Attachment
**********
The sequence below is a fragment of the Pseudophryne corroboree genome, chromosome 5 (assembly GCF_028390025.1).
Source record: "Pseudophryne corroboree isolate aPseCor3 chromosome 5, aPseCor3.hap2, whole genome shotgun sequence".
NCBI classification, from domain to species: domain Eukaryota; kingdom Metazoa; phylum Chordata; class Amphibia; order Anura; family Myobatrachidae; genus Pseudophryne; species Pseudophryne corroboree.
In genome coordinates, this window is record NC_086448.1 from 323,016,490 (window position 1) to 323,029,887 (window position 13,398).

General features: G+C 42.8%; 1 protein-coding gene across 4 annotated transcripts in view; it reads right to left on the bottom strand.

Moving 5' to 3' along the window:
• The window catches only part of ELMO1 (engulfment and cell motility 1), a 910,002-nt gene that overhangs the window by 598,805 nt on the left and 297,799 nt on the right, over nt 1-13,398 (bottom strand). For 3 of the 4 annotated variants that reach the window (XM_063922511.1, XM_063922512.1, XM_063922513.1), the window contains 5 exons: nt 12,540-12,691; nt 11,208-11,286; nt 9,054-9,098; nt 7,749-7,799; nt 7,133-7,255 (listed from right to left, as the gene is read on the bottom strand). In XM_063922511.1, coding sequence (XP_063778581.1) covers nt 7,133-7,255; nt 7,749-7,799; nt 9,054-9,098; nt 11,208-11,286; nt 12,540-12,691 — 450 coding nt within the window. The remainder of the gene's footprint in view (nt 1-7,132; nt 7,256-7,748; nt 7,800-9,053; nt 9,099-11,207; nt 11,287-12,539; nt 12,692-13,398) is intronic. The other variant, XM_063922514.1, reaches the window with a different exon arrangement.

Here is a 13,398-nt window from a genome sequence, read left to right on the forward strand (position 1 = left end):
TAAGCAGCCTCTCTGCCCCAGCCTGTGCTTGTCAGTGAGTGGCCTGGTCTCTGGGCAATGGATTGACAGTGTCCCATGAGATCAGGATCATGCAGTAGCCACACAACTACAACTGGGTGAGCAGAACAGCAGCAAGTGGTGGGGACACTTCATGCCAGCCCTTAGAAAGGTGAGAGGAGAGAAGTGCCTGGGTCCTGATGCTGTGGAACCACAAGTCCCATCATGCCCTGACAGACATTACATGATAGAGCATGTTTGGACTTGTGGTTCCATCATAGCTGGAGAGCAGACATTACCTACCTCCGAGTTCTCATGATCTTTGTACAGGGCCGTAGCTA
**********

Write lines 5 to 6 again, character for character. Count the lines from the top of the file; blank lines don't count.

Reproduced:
General features: G+C 42.8%; 1 protein-coding gene across 4 annotated transcripts in view; it reads right to left on the bottom strand.

Moving 5' to 3' along the window: